Keywords: virtual currency, private money, sovereign currency, free banking, monetary policy, central bank, financial regulation, financial market, currency substitution
    JEL: E42 E58 F31 G18 G28 N21 N23
    Date: 2018
  17. By: Kumhof, Michael (Bank of England); Wang, Xuan (University of Oxford)
    Abstract: We study a New Keynesian model where banks create deposits through loans, subject to increasing marginal cost of lending. Banks do not intermediate commodity deposits between savers and borrowers, instead they offer a payment system that intermediates ledger-entry deposits between different spenders. We discuss three implications. First, non-banks’ aggregate purchasing power consists not only of their income but also of new loans/deposits. Second, near the ZLB policy rate reductions compress spreads, and thereby reduce bank profitability, deposit creation and output. Third, near the ZLB Phillips curves are flatter, because lower factor cost inflation is partly offset by inflationary credit rationing.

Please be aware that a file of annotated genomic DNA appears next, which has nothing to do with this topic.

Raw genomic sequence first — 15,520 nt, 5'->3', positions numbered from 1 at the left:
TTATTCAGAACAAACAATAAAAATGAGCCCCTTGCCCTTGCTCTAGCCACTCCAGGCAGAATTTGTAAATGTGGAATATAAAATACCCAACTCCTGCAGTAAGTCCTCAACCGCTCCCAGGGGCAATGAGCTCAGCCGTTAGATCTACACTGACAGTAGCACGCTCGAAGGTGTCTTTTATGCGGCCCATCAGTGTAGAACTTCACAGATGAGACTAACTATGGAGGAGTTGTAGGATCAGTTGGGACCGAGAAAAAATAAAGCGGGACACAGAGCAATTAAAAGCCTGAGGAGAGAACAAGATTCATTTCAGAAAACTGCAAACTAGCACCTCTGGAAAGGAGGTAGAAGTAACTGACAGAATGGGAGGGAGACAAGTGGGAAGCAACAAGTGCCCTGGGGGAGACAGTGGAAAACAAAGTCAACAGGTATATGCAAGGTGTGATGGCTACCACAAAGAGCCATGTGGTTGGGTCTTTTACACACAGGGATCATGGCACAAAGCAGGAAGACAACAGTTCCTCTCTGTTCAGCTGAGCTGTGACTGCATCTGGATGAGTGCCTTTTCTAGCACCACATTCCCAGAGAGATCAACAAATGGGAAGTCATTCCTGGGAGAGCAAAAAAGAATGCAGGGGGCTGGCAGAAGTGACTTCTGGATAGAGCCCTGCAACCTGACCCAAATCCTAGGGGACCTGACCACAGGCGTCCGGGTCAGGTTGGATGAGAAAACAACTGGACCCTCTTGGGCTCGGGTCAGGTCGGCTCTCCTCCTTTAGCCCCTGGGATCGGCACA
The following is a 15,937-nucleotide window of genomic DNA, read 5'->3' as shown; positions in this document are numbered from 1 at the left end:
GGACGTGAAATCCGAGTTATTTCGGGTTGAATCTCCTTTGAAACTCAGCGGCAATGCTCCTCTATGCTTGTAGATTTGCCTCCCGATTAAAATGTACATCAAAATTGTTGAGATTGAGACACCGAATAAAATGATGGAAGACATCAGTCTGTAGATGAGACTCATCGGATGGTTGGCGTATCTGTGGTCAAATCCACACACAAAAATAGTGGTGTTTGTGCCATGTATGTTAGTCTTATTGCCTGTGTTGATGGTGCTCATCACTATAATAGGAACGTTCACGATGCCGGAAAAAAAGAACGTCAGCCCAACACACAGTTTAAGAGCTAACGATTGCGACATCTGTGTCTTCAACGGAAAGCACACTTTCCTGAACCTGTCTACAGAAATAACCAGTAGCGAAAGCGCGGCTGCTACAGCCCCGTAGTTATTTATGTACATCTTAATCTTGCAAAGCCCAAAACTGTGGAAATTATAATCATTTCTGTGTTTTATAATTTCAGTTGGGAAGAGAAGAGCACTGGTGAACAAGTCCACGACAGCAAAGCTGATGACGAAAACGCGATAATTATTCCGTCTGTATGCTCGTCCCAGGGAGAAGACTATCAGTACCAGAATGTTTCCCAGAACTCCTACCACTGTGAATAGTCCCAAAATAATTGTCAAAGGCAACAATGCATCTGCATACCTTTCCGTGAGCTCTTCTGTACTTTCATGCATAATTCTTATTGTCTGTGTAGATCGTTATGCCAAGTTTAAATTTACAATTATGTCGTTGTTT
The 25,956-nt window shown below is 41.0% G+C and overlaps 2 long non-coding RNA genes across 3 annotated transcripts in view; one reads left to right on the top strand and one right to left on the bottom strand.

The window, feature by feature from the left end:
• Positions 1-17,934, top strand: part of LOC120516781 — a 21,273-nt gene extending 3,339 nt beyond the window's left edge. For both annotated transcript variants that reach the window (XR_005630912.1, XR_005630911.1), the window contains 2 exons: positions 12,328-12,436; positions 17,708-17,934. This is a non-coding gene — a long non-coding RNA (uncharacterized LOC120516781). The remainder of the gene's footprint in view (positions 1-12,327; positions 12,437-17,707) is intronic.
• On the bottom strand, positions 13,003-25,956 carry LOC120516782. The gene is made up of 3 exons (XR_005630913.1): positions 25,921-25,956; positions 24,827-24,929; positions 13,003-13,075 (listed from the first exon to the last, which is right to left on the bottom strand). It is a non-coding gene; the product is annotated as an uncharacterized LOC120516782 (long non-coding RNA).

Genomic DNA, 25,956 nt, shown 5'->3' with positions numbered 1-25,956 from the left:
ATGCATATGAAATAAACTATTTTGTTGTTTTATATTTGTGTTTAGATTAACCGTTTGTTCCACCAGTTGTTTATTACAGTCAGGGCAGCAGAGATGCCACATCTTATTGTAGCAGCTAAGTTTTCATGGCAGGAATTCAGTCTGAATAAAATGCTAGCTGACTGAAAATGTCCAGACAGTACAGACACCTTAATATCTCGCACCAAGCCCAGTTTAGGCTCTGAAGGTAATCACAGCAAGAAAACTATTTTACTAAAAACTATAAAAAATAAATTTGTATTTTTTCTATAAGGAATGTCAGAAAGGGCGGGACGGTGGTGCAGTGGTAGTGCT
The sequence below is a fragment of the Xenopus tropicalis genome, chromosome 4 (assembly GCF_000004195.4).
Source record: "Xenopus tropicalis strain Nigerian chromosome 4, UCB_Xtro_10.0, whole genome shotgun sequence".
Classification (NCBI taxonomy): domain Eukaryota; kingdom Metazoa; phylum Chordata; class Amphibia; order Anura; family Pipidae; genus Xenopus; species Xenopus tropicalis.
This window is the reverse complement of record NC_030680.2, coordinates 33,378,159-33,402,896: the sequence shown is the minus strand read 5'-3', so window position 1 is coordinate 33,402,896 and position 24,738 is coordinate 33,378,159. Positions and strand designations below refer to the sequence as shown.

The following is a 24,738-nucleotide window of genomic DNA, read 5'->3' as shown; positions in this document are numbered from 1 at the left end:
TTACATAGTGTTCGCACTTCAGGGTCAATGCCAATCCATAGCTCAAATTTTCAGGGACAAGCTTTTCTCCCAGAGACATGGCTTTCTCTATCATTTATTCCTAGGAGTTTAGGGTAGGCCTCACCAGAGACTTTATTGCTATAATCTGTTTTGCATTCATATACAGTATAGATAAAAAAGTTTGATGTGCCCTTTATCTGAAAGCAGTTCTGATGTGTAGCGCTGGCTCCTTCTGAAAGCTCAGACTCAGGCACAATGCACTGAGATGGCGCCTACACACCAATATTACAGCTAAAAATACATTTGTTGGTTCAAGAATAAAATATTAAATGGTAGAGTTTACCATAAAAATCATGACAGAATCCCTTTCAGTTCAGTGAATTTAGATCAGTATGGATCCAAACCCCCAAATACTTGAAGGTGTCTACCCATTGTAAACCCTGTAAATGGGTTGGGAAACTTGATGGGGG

Keywords: Banks; financial intermediation; endogenous money creation; bank loans; bank deposits; money demand; deposits-in-advance; Phillips curve; zero lower bound; monetary policy rules.
    JEL: E41 E44 E51 G21
    Date: 2018–08–24
  18. By: Francisco Ilabaca (University of California, Irvine)
    Abstract: I replicate the analysis of Swanson 2017 to separately identify the effects of U.S. forward guidance and large-scale asset purchases during the US zero lower bound period. I then estimate the effects of these two unconventional monetary policy tools on bond yields, stock indices, and exchange rates for the UK, Canada, Australia, Japan, and Germany. I find that these two factors have substantial effects on international bond yields, but these effects vary across countries and across maturities. I find small effects on exchange rates, and no effect on stock indices. I compute a spillover rate for each factor to facilitate cross country analysis. I extend this analysis to a larger panel of countries, and find similar results. I conclude that there are significant spillover effects on international bond yields from US monetary policy across countries and maturities.
    Date: 2018